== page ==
New businesses are having to wait for up to five months to receive their VAT registration from HMRC, regardless of them stating that it completes 70% of applications within just two weeks.


One such business owner told Financial Mail that he registered his company for VAT in April of this year and had received a reply from the Revenue advising him that there was a slight delay and it would take 6 weeks to process.


Despite chasing up the application on numerous occasions, he did not receive his registration until last weeks – almost 5 months later.


Kevin Kinsella Jnr of KinsellaTax says that it could actually leave clients waiting for 3-5 months and could cause a great deal of aggravation later on, if HMRC decide to investigate a client and find that they have traded without charging value added tax for certain periods although they were over the value added tax boundaries.


Apparently it can take between 3-5 months to get that VAT number and it appears the backlog at HMRC has never been worse.


HMRC still deny there is a problem but, again Kevin Kinsella Jnr of KinsellaTax says it may exacerbate problems for the future especially if HMRC decide to carry out a VAT investigation on firms.


It used to be satisfactory to issue a VAT invoice with the words ‘VAT applied for’ but that is not really a VAT invoice and again could cause problems if there was an investigation by HMRC.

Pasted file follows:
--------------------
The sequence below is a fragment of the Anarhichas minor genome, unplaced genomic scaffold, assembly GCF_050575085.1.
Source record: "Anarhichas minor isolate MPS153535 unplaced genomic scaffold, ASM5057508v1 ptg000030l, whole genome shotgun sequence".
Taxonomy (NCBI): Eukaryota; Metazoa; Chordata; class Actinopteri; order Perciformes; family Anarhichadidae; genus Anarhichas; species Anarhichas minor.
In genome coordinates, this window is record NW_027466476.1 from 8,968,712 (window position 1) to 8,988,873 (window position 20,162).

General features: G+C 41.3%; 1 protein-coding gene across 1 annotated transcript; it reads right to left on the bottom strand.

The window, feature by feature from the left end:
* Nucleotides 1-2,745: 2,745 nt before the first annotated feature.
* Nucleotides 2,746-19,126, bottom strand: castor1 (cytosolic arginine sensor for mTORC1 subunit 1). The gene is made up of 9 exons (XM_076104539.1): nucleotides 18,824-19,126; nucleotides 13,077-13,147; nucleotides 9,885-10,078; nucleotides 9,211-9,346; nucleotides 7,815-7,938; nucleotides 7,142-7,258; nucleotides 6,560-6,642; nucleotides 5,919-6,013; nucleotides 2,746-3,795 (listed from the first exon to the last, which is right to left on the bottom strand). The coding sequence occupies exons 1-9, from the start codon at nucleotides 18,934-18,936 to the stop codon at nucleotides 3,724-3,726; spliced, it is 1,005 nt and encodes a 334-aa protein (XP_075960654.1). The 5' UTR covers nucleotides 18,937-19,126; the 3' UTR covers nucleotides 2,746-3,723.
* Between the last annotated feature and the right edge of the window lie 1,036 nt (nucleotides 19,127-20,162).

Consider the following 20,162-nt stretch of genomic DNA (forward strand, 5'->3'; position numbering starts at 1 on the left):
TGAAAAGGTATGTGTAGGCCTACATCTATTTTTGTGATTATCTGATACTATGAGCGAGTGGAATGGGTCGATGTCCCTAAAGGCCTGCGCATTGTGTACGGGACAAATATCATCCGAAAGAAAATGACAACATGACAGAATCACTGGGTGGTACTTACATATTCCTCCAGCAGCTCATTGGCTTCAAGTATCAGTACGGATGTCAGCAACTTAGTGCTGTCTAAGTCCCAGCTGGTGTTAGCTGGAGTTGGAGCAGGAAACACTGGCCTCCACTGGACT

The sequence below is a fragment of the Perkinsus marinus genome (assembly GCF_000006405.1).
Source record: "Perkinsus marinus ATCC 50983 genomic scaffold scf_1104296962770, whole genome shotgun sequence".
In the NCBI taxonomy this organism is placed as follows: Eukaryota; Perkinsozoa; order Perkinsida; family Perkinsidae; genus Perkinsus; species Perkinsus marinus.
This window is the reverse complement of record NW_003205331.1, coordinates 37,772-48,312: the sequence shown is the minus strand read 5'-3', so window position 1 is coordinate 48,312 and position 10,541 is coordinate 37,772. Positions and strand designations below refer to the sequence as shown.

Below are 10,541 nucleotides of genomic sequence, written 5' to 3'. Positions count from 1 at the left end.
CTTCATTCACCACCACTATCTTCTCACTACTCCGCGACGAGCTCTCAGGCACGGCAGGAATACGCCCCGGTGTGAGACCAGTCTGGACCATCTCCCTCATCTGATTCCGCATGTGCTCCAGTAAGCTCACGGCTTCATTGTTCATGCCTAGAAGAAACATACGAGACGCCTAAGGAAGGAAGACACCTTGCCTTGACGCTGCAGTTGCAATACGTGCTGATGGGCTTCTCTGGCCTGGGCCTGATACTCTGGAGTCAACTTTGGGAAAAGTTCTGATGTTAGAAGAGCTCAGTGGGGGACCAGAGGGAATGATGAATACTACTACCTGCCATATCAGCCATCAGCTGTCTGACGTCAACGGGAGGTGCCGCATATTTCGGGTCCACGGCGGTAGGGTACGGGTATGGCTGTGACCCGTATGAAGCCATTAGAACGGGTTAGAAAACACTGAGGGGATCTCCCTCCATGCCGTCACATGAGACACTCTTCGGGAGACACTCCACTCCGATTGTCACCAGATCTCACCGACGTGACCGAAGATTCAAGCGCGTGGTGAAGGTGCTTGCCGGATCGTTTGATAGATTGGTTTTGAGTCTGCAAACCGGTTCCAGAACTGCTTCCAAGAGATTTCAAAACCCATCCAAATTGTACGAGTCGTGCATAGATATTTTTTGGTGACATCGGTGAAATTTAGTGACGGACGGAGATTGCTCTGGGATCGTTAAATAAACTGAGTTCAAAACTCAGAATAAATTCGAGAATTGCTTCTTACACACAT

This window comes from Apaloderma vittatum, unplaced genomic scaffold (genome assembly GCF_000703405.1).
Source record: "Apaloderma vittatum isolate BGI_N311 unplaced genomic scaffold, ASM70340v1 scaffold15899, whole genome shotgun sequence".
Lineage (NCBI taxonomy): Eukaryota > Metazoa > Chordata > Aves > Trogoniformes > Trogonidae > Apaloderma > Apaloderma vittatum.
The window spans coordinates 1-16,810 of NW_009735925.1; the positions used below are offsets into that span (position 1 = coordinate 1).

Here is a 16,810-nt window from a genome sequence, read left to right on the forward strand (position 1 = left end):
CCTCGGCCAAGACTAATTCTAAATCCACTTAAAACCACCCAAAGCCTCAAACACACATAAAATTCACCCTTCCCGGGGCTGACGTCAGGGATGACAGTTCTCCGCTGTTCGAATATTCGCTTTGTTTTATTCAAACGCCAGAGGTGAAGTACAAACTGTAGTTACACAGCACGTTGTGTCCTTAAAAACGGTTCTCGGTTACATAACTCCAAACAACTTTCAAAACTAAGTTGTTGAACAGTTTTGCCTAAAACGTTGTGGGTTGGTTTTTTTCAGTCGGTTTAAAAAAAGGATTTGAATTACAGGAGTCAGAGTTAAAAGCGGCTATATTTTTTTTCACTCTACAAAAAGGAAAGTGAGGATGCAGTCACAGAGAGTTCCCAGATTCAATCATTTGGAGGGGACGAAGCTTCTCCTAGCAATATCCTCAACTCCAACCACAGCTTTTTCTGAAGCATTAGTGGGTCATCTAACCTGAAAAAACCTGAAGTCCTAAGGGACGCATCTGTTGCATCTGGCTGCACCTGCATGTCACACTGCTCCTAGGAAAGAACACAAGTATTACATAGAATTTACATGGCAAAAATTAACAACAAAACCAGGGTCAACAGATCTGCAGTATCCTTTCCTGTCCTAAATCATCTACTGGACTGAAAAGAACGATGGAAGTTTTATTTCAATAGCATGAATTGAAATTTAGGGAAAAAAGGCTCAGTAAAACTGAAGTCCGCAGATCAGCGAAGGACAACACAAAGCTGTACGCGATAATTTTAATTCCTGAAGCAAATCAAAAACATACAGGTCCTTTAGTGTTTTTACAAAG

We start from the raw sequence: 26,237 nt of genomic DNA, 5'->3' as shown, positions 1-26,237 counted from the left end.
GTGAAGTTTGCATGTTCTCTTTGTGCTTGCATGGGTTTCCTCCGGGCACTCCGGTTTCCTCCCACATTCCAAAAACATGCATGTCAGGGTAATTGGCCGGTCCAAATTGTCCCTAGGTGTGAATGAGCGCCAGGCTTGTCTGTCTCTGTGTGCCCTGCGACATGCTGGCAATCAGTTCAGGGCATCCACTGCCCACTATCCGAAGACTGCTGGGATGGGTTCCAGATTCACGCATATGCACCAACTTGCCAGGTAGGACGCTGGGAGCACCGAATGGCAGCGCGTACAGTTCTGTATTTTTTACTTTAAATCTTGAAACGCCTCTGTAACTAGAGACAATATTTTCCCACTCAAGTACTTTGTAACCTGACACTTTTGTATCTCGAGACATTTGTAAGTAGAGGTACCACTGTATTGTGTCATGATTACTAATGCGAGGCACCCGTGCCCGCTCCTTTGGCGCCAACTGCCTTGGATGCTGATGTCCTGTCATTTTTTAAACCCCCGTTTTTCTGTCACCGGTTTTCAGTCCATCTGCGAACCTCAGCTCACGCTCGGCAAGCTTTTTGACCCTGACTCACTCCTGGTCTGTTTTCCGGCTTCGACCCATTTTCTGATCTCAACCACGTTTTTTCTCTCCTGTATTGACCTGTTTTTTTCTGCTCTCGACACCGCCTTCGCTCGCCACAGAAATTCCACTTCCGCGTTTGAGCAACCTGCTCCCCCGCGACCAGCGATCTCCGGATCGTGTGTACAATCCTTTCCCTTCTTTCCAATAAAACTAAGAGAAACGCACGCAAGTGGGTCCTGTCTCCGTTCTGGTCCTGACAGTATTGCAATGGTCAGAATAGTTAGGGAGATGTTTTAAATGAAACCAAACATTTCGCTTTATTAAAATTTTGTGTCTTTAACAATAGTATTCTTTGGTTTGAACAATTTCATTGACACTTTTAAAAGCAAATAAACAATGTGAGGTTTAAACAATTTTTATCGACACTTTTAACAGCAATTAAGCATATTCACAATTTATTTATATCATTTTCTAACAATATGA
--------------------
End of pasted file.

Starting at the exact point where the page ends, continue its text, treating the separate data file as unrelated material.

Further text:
HMRC actually say it takes about 2 weeks to process a VAT application although Kevin Kinsella Jnr of KinsellaTax knows of cases where they have gone on considerably longer, especially where HMRC think there is a fraudulent application which has happened quite frequently in recent years.


Accountant UHY Hacker Young says that clients are left waiting for between 3 and 5 months.


They warn that if firms have to wait for VAT registration numbers, it can harshly restrict their ability to trade. For example, businesses may not be able to get invoices paid whilst property deals may crumble due to the fact that buyers must be VAT registered for particular types of transactions.


A source from UHY Hacker Young said:


“The backlog at Revenue and Customs has never been worse, despite assurances over the past few years that the issue was being resolved. These delays are causing serious problems for small business trying to set up in a tough environment and are hampering wider economic recovery.”


A spokesman for HMRC denied there were extensive problems, still stating that it, on average, takes just two weeks to process a VAT application.


However, he did admit that HMRC was taking an observant approach to applications in the light of an increased number of fraudulent applications in recent years.


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